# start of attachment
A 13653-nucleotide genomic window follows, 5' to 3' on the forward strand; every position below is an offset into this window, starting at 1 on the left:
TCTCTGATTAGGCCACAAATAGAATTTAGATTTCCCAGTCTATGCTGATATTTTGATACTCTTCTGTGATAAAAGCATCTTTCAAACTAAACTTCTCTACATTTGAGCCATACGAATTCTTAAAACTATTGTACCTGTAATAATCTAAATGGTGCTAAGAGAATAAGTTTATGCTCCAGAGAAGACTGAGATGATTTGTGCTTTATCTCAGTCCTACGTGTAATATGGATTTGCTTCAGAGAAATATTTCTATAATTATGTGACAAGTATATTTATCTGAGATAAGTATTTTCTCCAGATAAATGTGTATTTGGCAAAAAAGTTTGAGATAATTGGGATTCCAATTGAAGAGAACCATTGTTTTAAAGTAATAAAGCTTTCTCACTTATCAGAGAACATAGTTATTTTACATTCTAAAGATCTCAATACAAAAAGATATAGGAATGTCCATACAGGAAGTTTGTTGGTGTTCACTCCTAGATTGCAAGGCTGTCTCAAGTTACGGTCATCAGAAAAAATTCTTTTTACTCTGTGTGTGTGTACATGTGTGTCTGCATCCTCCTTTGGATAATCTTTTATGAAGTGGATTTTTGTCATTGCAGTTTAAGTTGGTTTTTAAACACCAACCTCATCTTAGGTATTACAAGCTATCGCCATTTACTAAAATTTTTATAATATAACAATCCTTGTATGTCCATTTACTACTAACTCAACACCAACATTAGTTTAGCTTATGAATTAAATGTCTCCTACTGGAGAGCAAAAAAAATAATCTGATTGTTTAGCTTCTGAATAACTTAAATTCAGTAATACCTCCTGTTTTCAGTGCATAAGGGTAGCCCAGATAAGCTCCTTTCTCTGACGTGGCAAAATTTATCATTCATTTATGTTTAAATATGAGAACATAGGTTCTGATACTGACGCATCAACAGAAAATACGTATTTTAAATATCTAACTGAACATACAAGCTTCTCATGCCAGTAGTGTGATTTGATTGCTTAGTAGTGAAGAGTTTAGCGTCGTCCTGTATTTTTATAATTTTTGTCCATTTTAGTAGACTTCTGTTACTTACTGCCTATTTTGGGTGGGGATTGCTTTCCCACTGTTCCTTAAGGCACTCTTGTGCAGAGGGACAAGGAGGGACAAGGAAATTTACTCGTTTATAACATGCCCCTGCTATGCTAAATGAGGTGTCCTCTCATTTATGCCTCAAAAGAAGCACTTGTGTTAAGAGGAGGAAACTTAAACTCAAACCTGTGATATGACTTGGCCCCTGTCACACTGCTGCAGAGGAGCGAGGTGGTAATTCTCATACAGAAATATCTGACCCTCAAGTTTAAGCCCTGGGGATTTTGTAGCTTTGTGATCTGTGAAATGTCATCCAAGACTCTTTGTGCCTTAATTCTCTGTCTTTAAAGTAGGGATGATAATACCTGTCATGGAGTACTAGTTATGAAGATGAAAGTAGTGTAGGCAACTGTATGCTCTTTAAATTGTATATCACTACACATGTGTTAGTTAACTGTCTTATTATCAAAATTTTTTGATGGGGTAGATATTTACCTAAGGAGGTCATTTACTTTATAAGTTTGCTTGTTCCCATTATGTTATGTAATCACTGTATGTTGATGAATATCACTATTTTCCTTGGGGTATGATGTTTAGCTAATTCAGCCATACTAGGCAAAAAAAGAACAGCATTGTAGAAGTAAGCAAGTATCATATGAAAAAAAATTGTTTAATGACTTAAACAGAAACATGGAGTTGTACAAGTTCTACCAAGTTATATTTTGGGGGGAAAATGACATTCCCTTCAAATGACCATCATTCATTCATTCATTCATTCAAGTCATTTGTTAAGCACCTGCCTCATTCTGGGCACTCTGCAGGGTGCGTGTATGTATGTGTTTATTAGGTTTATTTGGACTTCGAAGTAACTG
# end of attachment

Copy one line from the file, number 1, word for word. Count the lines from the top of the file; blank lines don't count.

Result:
A 13653-nucleotide genomic window follows, 5' to 3' on the forward strand; every position below is an offset into this window, starting at 1 on the left: